Prof Tom Gillingwater

University of Edinburgh,

There is considerable evidence from human patients and animal models that one of the earliest events occurring in ALS is disruption of the point of connection between a lower motor neurone (nerve fibre) and the muscles it innervates, at sites known as neuromuscular junctions (NMJs). This event renders motor neurones useless as they are no longer able to make muscle contract. And yet, at present it is not possible to study nerve and muscle connectivity at the NMJ in any great detail using human tissue.

This project will take advantage of cutting edge stem cell technology to allow us to grow human nerve and muscle cells in a dish, where we can then induce them to form connections with one another resulting in the creation of NMJs. This new approach will allow us to test the role of an important ALS-causing gene mutations (known as FUS) in regulating how nerve and muscle connect to one another at the NMJ, using a combination of imaging techniques (e.g. microscopy) and molecular biology (e.g. profiling changes in protein expression).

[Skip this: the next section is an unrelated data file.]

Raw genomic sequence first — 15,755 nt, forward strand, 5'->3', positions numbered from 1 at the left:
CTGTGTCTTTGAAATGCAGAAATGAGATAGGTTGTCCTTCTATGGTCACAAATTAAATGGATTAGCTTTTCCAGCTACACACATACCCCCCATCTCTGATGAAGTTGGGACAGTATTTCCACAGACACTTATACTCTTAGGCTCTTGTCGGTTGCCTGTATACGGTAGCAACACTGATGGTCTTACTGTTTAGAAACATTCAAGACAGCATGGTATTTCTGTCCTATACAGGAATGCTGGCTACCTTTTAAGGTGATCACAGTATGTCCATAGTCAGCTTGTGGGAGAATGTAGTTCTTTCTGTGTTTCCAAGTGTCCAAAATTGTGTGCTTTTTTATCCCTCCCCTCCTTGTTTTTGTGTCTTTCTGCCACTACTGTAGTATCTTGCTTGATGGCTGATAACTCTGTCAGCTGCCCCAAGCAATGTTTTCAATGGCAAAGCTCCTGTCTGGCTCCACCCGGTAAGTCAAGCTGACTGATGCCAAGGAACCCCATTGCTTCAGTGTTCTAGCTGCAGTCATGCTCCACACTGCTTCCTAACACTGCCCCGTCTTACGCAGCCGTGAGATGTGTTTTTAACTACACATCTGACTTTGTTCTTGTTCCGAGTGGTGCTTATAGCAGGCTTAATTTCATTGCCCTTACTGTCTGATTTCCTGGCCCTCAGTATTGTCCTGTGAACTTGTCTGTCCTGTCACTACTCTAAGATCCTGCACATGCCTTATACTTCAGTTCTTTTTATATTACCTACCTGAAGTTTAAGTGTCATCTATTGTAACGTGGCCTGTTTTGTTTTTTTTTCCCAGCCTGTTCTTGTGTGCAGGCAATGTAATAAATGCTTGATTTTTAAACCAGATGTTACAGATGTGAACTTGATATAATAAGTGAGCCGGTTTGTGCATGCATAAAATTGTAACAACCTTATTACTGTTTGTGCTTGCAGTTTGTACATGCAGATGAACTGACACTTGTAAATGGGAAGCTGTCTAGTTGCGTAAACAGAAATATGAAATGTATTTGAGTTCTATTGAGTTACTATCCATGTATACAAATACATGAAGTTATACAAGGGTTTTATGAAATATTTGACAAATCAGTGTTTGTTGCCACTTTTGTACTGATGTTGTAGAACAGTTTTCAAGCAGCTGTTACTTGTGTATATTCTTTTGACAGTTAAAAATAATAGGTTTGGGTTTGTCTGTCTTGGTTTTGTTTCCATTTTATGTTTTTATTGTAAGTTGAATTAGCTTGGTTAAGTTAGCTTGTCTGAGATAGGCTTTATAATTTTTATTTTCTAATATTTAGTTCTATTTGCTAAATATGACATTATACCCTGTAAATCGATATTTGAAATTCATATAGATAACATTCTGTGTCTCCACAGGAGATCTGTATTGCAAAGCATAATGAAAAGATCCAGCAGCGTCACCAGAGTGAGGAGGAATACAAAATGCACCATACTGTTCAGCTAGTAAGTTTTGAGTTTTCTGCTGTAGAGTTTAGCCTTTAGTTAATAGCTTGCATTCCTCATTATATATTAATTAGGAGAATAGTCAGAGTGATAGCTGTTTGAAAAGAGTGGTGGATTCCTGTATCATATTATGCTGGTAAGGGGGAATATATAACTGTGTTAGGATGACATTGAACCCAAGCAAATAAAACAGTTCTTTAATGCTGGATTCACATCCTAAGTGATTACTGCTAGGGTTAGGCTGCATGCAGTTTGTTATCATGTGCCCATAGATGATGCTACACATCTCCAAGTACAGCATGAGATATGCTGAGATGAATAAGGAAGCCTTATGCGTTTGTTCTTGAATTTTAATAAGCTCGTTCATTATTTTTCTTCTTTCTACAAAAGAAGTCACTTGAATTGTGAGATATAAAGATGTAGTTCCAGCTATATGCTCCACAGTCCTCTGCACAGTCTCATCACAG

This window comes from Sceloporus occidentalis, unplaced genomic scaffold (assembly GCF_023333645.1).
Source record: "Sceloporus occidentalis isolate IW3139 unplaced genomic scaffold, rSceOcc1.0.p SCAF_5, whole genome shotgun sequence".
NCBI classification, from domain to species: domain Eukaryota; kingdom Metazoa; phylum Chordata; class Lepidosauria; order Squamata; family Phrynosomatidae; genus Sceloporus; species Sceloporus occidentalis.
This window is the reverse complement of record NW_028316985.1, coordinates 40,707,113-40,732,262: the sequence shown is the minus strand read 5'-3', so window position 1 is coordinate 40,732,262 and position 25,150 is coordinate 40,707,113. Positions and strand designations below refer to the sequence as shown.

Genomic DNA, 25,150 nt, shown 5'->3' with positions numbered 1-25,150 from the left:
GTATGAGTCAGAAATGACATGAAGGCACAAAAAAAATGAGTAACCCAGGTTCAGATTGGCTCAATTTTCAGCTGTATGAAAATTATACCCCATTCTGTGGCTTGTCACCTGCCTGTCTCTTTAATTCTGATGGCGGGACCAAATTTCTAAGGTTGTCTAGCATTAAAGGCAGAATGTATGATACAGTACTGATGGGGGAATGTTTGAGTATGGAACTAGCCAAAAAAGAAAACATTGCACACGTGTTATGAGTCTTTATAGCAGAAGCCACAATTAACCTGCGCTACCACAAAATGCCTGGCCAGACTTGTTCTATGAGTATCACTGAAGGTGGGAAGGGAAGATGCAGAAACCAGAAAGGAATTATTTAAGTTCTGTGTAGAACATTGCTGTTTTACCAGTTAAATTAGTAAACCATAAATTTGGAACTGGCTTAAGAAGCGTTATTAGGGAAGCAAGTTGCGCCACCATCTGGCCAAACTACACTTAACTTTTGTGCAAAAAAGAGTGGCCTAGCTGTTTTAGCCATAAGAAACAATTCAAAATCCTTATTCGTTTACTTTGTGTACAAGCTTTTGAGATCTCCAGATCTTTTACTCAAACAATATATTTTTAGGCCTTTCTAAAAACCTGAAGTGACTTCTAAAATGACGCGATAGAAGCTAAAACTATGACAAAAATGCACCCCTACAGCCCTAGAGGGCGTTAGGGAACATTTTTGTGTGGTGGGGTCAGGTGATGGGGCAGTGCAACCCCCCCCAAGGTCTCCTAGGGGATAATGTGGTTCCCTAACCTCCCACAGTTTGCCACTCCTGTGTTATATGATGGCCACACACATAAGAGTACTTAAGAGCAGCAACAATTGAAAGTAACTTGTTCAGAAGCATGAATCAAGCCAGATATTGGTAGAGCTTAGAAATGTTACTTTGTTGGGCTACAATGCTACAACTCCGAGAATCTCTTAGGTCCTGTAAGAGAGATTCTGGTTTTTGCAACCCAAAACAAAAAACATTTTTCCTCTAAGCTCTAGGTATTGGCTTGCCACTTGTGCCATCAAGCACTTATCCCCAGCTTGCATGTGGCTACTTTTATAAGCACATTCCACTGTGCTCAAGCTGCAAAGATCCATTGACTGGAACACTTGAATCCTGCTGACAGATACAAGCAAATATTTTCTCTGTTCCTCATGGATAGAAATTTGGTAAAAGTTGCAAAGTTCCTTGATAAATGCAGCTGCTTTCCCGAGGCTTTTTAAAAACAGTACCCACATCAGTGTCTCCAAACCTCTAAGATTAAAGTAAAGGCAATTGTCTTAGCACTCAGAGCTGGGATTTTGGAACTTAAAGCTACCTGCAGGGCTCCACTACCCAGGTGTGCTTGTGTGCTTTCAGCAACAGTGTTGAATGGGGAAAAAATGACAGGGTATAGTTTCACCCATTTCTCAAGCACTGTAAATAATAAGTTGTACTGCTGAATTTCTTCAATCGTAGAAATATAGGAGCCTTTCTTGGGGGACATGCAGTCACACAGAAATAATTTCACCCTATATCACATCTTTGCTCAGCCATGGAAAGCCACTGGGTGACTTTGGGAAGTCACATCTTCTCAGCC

This project will provide important insights into how these gene mutations disrupt nerve and muscle in ALS, highlighting critical events occurring in nerve and muscle that need to be targeted in the development of new therapeutic approaches. We already have an excellent student lined up to undertake these experiments and have established the core underpinning technology around stem cell (iPS) generation and neural specification. The proposal also brings together two research groups with complementary expertise in NMJ biology and stem cells.